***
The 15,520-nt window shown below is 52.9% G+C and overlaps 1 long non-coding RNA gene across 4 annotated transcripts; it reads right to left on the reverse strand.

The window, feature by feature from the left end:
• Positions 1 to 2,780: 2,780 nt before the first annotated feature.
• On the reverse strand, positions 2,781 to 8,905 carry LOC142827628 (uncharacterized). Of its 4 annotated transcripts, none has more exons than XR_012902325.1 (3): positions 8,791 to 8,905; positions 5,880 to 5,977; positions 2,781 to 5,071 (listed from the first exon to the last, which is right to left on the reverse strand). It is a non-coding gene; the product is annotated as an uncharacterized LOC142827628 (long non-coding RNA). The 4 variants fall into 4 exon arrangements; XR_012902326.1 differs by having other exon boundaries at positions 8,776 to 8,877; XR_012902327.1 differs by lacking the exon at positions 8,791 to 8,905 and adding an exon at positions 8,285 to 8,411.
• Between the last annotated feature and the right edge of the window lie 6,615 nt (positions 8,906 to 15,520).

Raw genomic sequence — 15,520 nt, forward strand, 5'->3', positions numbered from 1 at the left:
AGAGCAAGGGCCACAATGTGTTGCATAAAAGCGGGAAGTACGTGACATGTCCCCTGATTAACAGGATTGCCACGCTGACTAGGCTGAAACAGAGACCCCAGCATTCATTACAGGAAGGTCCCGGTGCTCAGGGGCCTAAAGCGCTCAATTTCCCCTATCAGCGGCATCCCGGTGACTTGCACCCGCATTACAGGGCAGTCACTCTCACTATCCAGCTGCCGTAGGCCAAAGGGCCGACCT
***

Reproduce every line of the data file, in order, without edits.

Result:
The 15,520-nt window shown below is 52.9% G+C and overlaps 1 long non-coding RNA gene across 4 annotated transcripts; it reads right to left on the reverse strand.

The window, feature by feature from the left end:
• Positions 1 to 2,780: 2,780 nt before the first annotated feature.
• On the reverse strand, positions 2,781 to 8,905 carry LOC142827628 (uncharacterized). Of its 4 annotated transcripts, none has more exons than XR_012902325.1 (3): positions 8,791 to 8,905; positions 5,880 to 5,977; positions 2,781 to 5,071 (listed from the first exon to the last, which is right to left on the reverse strand). It is a non-coding gene; the product is annotated as an uncharacterized LOC142827628 (long non-coding RNA). The 4 variants fall into 4 exon arrangements; XR_012902326.1 differs by having other exon boundaries at positions 8,776 to 8,877; XR_012902327.1 differs by lacking the exon at positions 8,791 to 8,905 and adding an exon at positions 8,285 to 8,411.
• Between the last annotated feature and the right edge of the window lie 6,615 nt (positions 8,906 to 15,520).

Raw genomic sequence — 15,520 nt, forward strand, 5'->3', positions numbered from 1 at the left:
AGAGCAAGGGCCACAATGTGTTGCATAAAAGCGGGAAGTACGTGACATGTCCCCTGATTAACAGGATTGCCACGCTGACTAGGCTGAAACAGAGACCCCAGCATTCATTACAGGAAGGTCCCGGTGCTCAGGGGCCTAAAGCGCTCAATTTCCCCTATCAGCGGCATCCCGGTGACTTGCACCCGCATTACAGGGCAGTCACTCTCACTATCCAGCTGCCGTAGGCCAAAGGGCCGACCT